Patrick O'Byrne reviews 'Pinnochio - A Nightmare' by Moonfish Theatre, Nun's Island Theatre, Galway on March 12th 2012.


12.03.12 Review of'Pinnochio - A Nightmare' by Moonfish Theatre, Nun's Island Theatre, Galway - Patrick O’ Byrne


The little theatre at Nun’s Island, Galway came to life on Monday night with Moonfish Theatre’s very clever take on the popular children’s story which they entitled Pinnochio – A Nightmare. As the title and age restriction suggest, this was a dark take on the story.

Pinnochio follows Joseph Campbell’s archetypal hero’s journey. Having rejected the father and killed the other adult in the form of Jiminy Cricket in the ordinary world – boy kills father – the reckless go-it-alone youth heads out into an unusual world (a“call to adventure”). He seeks adventure with puppets his age that he has set free of the ties that hold them, but they are afraid of the strange world beyond that which they know. He meets many challenges along the way from various characters (a “road of trials”) – boy versus man - but receives guidance from a mentor in the form of the ghost of Ionia Ní Chrόinín’s Jiminy Cricket and help from Zita Monahan’s Blue Fairy. He experiences a sexual awakening at the disco and having gained all this new self knowledge (the “goal” or boon) he decides to return with this boon (the “return to the ordinary world”). He faces more trials on his return - man versus nature at sea – and uses the boon to improve the world (the application of the boon) by rescuing his father. The father becomes the son, and the son becomes the father. This symbolises the death of the boy and his initiation into manhood. Finally he becomes his own man in leaving the father to say goodbye to a friend, Buaicisin.

Despite only remembering that Pinnochio has a ‘lying nose’ and the performance was to be sprinkled with the cupla focal for Seachtain na Gaeilge I sat back and allowed the story to unfold before me on the tiny floor-stage. This was minimalist theatre carved very cleverly from, it seemed, whatever happened to be lying around backstage. Aluminium ladders were transformed from a donkey-drawn carriage to the curtained entrance to ‘The Land of Fun’ to a life buoy Geppetto gets shipwrecked on at sea. Matt Burke’s clever use of lighting greatly enhanced the other-worldly theme in the story. A back-lit white sheet was used to great effect to highlight Pinnochio’s unnatural ‘birth’ and ‘lying appendage’ scenes, and to project text onto to help the story along. Cue cards were also held up to announce new stages in the story. Vaudeville floor lighting, costuming and red club-entrance curtains were mixed with modern day hoodies, disco music and a television interview, yet they somehow all worked very well together to give the tale a modern feel while holding onto its fantastical other-worldly time and place.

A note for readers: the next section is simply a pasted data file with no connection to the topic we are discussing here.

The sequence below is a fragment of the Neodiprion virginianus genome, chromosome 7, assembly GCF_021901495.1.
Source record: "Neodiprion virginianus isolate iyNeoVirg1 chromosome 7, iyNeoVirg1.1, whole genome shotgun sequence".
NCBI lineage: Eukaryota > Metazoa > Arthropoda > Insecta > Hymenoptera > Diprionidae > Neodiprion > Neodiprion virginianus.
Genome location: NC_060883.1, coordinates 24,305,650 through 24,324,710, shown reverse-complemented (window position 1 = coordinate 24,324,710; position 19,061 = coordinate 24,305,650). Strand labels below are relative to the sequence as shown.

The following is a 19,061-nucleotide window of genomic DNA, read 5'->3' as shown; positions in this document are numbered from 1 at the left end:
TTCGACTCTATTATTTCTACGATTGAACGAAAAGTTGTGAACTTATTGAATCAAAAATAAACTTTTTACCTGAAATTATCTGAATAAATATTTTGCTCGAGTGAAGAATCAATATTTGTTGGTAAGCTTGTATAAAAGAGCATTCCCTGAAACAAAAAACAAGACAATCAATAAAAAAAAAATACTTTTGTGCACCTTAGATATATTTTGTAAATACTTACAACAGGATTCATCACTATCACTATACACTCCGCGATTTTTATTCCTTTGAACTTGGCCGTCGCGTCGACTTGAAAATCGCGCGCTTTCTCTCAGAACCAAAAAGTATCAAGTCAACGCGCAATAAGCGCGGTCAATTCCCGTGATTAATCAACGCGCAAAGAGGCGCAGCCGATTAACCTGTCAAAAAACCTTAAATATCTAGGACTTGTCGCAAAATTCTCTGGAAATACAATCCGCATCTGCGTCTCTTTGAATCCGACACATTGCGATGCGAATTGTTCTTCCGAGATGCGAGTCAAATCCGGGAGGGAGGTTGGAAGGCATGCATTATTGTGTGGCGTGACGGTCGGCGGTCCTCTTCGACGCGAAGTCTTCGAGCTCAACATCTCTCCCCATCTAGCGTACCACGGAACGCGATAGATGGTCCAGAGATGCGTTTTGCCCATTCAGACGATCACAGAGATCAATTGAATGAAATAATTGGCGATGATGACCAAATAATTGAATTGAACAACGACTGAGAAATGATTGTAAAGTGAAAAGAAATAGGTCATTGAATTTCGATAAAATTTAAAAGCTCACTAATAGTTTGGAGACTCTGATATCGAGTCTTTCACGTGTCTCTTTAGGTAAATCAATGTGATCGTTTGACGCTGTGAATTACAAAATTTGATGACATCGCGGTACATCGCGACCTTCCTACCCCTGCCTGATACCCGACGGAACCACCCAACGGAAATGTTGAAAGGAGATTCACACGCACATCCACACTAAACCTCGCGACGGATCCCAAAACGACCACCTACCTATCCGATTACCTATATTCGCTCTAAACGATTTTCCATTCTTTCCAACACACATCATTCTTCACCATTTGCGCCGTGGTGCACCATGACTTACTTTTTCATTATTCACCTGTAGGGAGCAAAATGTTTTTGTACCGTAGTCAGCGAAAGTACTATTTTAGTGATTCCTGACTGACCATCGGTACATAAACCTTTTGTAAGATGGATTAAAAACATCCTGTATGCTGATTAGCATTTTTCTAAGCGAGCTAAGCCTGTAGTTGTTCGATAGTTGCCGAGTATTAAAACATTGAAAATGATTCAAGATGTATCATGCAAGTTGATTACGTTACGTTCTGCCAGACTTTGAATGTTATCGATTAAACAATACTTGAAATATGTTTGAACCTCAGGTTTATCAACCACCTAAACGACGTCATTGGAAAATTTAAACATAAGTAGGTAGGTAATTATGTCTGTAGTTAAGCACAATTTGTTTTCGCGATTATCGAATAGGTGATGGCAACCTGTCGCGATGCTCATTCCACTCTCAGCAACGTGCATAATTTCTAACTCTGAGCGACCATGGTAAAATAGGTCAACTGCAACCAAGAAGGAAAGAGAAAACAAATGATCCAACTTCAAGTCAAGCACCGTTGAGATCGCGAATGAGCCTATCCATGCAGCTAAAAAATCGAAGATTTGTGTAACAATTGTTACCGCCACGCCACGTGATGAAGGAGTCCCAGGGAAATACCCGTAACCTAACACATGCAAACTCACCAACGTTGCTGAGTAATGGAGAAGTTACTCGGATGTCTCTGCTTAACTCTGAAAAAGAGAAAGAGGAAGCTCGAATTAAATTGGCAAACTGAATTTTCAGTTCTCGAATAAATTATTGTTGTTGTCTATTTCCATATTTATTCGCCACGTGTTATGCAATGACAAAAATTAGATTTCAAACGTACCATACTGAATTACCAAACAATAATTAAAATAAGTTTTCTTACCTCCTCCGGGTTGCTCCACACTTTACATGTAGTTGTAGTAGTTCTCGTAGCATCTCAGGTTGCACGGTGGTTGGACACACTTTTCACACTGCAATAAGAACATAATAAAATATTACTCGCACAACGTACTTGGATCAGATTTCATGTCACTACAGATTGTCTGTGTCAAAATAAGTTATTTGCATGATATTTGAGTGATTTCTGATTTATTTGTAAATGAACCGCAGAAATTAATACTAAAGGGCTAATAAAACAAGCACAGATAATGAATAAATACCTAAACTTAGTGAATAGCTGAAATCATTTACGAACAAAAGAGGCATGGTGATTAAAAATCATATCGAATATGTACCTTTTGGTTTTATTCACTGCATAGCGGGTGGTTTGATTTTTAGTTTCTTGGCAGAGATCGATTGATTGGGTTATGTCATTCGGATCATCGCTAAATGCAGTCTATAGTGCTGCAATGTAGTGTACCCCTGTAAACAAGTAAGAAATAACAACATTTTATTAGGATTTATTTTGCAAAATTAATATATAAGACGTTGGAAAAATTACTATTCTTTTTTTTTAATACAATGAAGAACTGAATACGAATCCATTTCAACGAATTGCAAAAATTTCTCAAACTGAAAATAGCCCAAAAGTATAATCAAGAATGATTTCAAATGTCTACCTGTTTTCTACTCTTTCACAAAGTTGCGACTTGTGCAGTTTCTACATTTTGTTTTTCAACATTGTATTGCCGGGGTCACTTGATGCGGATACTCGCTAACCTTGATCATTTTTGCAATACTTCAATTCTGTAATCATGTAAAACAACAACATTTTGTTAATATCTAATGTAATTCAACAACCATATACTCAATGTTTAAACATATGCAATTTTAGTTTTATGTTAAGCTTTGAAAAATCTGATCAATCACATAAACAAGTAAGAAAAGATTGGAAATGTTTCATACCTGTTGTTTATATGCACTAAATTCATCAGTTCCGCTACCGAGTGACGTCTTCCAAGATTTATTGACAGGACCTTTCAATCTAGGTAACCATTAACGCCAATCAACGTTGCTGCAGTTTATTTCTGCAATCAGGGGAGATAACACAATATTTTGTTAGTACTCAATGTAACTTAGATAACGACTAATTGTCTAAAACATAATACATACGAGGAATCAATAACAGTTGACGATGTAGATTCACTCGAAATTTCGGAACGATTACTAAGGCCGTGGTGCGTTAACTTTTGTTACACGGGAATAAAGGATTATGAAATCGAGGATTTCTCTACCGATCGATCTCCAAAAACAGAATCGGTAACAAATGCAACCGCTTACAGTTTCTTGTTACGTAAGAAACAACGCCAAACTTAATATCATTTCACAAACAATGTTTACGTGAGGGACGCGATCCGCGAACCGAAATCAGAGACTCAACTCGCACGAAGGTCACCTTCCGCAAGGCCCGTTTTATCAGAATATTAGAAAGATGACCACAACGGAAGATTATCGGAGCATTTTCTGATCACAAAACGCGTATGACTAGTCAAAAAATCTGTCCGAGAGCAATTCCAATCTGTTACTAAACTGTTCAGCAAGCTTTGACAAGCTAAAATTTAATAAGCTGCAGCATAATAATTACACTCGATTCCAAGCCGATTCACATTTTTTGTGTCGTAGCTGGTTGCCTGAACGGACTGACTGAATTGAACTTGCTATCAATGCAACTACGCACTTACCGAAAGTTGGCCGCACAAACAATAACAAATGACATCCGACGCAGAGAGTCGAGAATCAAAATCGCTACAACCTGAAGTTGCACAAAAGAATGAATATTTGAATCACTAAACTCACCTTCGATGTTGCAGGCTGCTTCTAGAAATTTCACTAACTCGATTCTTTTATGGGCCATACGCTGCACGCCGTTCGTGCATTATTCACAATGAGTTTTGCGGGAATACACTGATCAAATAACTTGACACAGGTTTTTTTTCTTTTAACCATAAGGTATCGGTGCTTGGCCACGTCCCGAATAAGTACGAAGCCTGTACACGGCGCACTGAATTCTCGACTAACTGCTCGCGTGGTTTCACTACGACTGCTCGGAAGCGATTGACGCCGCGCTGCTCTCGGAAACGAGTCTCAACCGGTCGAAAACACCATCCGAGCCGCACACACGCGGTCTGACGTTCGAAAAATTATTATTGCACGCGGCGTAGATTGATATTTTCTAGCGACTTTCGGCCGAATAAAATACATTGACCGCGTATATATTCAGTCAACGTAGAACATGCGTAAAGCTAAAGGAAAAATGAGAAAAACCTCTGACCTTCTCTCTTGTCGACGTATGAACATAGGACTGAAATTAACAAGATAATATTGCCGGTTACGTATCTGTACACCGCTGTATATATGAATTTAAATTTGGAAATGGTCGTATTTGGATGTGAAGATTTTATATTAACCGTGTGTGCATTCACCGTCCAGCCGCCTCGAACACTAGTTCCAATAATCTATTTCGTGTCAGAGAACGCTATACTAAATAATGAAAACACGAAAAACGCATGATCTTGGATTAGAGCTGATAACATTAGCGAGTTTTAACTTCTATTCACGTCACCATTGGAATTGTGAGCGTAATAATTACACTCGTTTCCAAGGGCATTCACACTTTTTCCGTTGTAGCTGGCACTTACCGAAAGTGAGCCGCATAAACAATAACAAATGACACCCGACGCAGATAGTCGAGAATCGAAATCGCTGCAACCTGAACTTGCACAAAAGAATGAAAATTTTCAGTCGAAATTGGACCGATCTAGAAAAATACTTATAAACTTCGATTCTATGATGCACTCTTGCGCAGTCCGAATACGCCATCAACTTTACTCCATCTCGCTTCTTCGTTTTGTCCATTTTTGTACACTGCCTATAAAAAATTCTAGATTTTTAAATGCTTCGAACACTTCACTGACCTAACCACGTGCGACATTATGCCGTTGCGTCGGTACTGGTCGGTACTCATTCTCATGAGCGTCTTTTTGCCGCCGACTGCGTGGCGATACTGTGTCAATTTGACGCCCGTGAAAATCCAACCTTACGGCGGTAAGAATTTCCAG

A huge part of this inventive piece of theatre was the accompanying soundscape created by the cast – predominately by the director/actor/foley artist extraordinaire Máiréad Ní Chrόinín.  Sounds from crumpled plastic and paper, a wood wind instrument, a harp and a hammer, amongst other things, were recorded and mixed live at the side of the stage as the action unfolded. This was fascinating to watch – a show in itself - and reflected the youthful playfulness of the innocent Pinnochio at the tale’s beginning. One of the highlights of the show was the use of a simple sheet of see through plastic to create the sea. When Pinnochio and Geppetto finally get washed ashore the simple manipulation of the sheet to create the sound of waves lapping on the shore was totally convincing.

The small cast, using simple costume and voice changes efficiently and convincingly transformed Ionia Ní Chrόinín from the seductive Cat into Buaicisin, Morgan Cooke from the humble Geppetto into the manipulative vaudeville Fox and Zita Monahan from the Blackbird into the Blue Fairy. Ionia Ní Chrόinín’s migrations to a microphone stand at the sound desk to voice Jiminy cricket whilst portraying his presence on the darkened stage using a reading light on the end of a blacked out flexible rod was very effective.

On first entering the theatre, my original impression of what I saw as regards props was “This is too ‘real’ for a fairytale”. Very quickly I was overcome with the playful inventiveness of all aspects of this mature and haunting realisation of a childhood classic. When the house lights came up at the end a growth spurt of my own ‘lying nose’ would have been justified for holding back on delivering the standing ovation I felt this vaudeville troupe deserved.